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When the World Spoke French
by Marc Fumaroli and Richard Howard


Overview -

A New York Review Books Original

During the eighteenth century, from the death of Louis XIV until the Revolution, French culture set the standard for all of Europe. In Sweden, Austria, Italy, Spain, England, Russia, and Germany, among kings and queens, diplomats, military leaders, writers, aristocrats, and artists, French was the universal language of politics and intellectual life.  Read more...


 
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More About When the World Spoke French by Marc Fumaroli; Richard Howard
 
 
 
Overview

A New York Review Books Original

During the eighteenth century, from the death of Louis XIV until the Revolution, French culture set the standard for all of Europe. In Sweden, Austria, Italy, Spain, England, Russia, and Germany, among kings and queens, diplomats, military leaders, writers, aristocrats, and artists, French was the universal language of politics and intellectual life. In When the World Spoke French, Marc Fumaroli presents a gallery of portraits of Europeans and Americans who conversed and corresponded in French, along with excerpts from their letters or other writings.

These men and women, despite their differences, were all irresistibly attracted to the ideal of human happiness inspired by the Enlightenment, whose capital was Paris and whose king was Voltaire. Whether they were in Paris or far away, speaking French connected them in spirit with all those who desired to emulate Parisian tastes, style of life, and social pleasures. Their stories are testaments to the appeal of that famous "sweetness of life" nourished by France and its language.


 
Details
  • ISBN-13: 9781590173756
  • ISBN-10: 1590173759
  • Publisher: New York Review of Books
  • Publish Date: June 2011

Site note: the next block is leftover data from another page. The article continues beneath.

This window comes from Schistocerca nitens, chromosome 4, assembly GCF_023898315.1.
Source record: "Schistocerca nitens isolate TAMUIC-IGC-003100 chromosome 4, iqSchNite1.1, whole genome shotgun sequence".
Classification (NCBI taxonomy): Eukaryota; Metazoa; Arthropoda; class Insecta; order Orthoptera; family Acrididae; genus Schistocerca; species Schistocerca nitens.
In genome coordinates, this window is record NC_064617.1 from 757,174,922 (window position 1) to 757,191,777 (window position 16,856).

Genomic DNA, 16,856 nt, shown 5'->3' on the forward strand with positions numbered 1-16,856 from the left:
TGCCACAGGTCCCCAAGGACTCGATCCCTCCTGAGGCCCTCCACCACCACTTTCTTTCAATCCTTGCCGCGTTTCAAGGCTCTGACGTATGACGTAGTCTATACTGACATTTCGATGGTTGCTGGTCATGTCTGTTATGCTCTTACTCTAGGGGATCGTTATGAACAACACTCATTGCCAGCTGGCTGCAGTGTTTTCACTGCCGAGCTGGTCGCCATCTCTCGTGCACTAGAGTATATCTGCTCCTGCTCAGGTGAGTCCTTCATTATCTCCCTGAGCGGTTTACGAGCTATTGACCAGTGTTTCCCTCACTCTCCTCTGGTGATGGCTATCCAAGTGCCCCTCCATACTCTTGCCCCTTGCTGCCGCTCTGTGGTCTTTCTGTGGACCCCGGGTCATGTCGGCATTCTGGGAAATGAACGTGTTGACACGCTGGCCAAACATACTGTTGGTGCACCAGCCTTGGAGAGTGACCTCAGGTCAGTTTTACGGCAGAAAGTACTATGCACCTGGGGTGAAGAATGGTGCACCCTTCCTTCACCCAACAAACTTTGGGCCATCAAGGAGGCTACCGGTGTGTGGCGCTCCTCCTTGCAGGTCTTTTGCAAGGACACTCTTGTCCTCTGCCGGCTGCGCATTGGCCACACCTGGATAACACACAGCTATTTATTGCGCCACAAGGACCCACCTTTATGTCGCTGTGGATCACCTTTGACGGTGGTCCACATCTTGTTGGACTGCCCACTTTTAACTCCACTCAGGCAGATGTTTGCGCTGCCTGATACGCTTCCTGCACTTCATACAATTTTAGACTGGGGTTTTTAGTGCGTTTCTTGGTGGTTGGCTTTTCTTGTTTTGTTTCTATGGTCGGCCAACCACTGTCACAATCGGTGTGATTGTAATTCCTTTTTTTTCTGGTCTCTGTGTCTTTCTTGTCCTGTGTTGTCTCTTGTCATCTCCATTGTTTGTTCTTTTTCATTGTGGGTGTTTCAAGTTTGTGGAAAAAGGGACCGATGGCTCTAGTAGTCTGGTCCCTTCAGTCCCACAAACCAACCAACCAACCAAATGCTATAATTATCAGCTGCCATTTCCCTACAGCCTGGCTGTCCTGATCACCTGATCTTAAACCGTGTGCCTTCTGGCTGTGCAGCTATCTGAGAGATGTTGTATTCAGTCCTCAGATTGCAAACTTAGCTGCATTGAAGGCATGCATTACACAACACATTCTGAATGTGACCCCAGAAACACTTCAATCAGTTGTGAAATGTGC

• Page Count: 519
  • Dimensions: 8 x 5 x 1.3 inches
  • Shipping Weight: 1.25 pounds


Related Categories

Books > History > Europe - General

 
Publishers Weekly Reviews

Publishers Weekly® Reviews

  • Reviewed in: Publishers Weekly, page .
  • Review Date: 2011-04-04
  • Reviewer: Staff

In the 18th century, French was the language of culture and diplomacy, uniquely suited to express the wit and style of mainly European political, social, and literary luminaries, according to veteran French scholar Fumaroli. Letters and memoirs composed in French from major figures like Frederick II of Prussia and Catherine the Great of Russia, along with relative unknowns like Neapolitan Abbé Galiani or American Gouverneur Morris, map a trail from the enlightened salons of Paris to the partition of Poland by Prussia, Russia, and Austria in the 18th century. In a convulsed Poland, its king deposed, asserts Fumaroli, "the age's much-prized diplomacy, sensibility, and philosophy dropped the mask and revealed its underpinnings of realpolitik, cynicism, and sycophancy." The smooth translation by Pulitzer winner Howard facilitates appreciation of the witty writers, although obscure words such as "aulic" and "bedizenment" crop up in Fumaroli's biographical and historical backgrounds. Whether randomly selecting a chapter or treating the book as a saga sweeping inexorably toward the Polish debacle and the French Reign of Terror, readers cannot fail to find their own enlightenment in these gems. (June)

 
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